Depression in the elderly is often unrecognized and undiagnosed. Yet there is a growing awareness that many life factors that the elderly must cope with in fact contribute to the likelihood of depression. Also age affects the structure of the brain. Mental and physical health affect each other. Many elderly suffer from one or more chronic conditions which can cause or worsen depression. Untreated depression can cause chronic conditions and the condition itself or it’s medical treatment can cause depression. Depression also affects treatment compliance or self management of physical conditions.
Continue reading It‘s Not Just Old Age – Depression in the Elderly
The new policy unraveled in May of this year put out by the Joint Commission would have opened the door for texting to be used as an effective communication tool to exchange patient orders.
Initially, the policy what is welcome news because it would’ve made sharing patient info easier. Summarized, it stated, along with some caution,
Eeffective immediately, The Joint Commission has revised its position on the transmission of orders for care, treatment, and services via text messaging for all accreditation programs. Licensed independent practitioners or other practitioners in accordance with professional standards of practice, law and regulation, and policies and procedures may text orders as long as a secure text messaging platform is used and the required components of an order are included.
Now it seems that policy change is on hold.
Continue reading Texting Patient Orders Still up in the air with Joint Commission
The Joint Commission Center for Transforming Healthcare has released Oro™ 2.0, an online assessment and resource library designed to assist hospital leaders with determining their organization’s level of maturity in multiple components of high reliability and striving for the goal of zero preventable harm.
Oro 2.0 is a Web-based assessment for hospital leadership that is accessible on the Center for Transforming Healthcare website. The assessment process guides the leadership team through a series of questions which allows for discussion and alignment on key strategic performance issues. Once an assessment is completed, a report is generated that identifies strengths and opportunities for improvement and directs the user to resources specific to their organization’s high-reliability maturity level. The content included in the Oro 2.0 Resource Libraryfocuses on the areas of leadership commitment, safety culture and performance improvement.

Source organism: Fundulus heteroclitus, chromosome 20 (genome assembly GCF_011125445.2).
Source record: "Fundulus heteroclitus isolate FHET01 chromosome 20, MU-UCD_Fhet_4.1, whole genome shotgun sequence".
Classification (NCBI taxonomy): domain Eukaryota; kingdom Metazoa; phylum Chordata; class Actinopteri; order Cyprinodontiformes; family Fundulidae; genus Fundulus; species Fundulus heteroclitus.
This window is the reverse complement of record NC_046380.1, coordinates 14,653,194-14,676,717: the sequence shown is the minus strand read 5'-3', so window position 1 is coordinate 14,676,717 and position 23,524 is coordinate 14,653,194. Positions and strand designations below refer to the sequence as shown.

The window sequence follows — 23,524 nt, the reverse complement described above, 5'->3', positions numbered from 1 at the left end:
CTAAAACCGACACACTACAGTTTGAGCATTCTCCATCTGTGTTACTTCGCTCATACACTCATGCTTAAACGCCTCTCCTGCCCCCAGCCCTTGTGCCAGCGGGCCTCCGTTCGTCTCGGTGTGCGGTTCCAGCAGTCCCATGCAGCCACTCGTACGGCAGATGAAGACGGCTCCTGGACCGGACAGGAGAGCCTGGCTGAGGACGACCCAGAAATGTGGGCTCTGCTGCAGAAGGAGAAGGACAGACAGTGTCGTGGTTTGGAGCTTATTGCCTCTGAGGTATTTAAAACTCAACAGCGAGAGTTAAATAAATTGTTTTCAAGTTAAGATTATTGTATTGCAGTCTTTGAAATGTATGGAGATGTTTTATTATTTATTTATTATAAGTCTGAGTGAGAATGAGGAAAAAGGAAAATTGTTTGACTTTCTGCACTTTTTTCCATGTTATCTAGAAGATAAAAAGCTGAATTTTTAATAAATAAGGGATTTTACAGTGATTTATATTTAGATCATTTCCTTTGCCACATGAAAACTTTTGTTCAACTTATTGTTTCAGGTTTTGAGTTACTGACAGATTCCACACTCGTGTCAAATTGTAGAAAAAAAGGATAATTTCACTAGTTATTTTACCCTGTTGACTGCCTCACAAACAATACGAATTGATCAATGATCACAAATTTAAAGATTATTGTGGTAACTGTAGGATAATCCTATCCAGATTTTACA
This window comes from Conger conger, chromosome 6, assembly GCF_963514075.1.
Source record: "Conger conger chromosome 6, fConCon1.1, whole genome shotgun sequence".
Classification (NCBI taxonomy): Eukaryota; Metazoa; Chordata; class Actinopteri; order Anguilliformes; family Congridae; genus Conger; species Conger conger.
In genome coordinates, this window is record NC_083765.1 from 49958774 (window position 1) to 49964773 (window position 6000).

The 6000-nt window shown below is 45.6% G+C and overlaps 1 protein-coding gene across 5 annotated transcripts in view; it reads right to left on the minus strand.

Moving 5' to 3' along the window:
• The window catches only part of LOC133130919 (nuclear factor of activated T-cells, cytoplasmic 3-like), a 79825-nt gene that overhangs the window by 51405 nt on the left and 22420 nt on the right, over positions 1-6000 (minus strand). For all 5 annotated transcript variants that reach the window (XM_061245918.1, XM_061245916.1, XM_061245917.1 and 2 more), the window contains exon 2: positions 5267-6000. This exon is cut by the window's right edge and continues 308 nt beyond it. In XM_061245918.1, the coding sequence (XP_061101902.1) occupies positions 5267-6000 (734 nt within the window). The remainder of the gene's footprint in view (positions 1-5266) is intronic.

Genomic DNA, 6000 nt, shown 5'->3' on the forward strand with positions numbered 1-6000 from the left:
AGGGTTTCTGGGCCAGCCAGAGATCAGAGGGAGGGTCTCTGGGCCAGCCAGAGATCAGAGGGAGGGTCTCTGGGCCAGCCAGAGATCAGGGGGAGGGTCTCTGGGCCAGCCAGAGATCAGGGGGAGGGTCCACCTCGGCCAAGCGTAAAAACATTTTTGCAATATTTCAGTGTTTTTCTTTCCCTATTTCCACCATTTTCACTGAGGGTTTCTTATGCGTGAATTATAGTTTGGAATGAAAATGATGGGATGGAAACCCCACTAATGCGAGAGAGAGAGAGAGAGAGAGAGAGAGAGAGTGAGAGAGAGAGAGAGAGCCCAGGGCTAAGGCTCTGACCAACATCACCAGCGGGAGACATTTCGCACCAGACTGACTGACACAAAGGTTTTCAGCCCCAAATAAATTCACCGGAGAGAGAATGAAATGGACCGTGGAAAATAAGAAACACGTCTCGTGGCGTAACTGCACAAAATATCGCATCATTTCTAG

Continue reading The Joint Commission Center for Transforming Healthcare release Oro™ 2.0
Speak Up™ is an Antibiotics campaign targeted to the public in an attempt to educate on the appropriate and safe use of antibiotics, as well as the risks associated with antibiotic overuse.
Each year, an estimated 2 million people in the United States become infected with bacteria that antibiotics cannot treat because the bacteria is no longer responsive to antibiotics. Antibiotics also can kill good bacteria in the body, potentially leading to other problems such as diarrhea or yeast infections. As a result, antibiotic overuse has become a critical health and patient safety concern, especially in young children and seniors, who are at higher risk for illness.
Continue reading Joint Commission launches Speak Up™ Antibiotics campaign
The problem with hospitals being owned by for-profit entities is that pricing can be arbitrary. IF you can get away with overcharging it doesn’t matter where you are, so long as people pay. Some hospitals gouge even further than the usual song and dance between healthcare provider and insurance. The largest offenders seem to be in Florida.
The researchers said other consumers who could face those high charges are patients whose hospitals are not in their insurance company’s preferred network of providers, patients using workers’ compensation and those covered by automobile insurance policies.
Generally, hospitals know they won’t be collecting on the money they invoice as only a fraction is covered by insurance, and even then some patients are not insured yet are provided services. That explains astronomical invoices for apparently mundane procedures. Profit maximizing hospitals don’t have any checks or balances for their pricing, so they’ll go as high as they can.